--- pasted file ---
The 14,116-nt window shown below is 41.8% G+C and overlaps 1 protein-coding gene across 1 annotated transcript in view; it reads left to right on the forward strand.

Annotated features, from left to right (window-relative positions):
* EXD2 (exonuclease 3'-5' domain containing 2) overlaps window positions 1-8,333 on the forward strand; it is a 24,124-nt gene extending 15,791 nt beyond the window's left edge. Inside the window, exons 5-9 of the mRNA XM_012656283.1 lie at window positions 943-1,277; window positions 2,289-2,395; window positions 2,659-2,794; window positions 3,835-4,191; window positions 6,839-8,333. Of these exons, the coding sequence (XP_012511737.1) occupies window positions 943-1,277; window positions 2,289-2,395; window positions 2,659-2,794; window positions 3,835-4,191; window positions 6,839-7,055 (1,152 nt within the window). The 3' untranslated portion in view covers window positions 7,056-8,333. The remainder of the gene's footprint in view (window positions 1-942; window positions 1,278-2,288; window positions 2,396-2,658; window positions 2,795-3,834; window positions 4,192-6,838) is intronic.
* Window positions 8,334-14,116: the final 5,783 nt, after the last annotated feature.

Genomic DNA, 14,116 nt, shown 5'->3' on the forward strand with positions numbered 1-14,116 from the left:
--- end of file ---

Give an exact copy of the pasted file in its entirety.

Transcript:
The 14,116-nt window shown below is 41.8% G+C and overlaps 1 protein-coding gene across 1 annotated transcript in view; it reads left to right on the forward strand.

Annotated features, from left to right (window-relative positions):
* EXD2 (exonuclease 3'-5' domain containing 2) overlaps window positions 1-8,333 on the forward strand; it is a 24,124-nt gene extending 15,791 nt beyond the window's left edge. Inside the window, exons 5-9 of the mRNA XM_012656283.1 lie at window positions 943-1,277; window positions 2,289-2,395; window positions 2,659-2,794; window positions 3,835-4,191; window positions 6,839-8,333. Of these exons, the coding sequence (XP_012511737.1) occupies window positions 943-1,277; window positions 2,289-2,395; window positions 2,659-2,794; window positions 3,835-4,191; window positions 6,839-7,055 (1,152 nt within the window). The 3' untranslated portion in view covers window positions 7,056-8,333. The remainder of the gene's footprint in view (window positions 1-942; window positions 1,278-2,288; window positions 2,396-2,658; window positions 2,795-3,834; window positions 4,192-6,838) is intronic.
* Window positions 8,334-14,116: the final 5,783 nt, after the last annotated feature.

Genomic DNA, 14,116 nt, shown 5'->3' on the forward strand with positions numbered 1-14,116 from the left: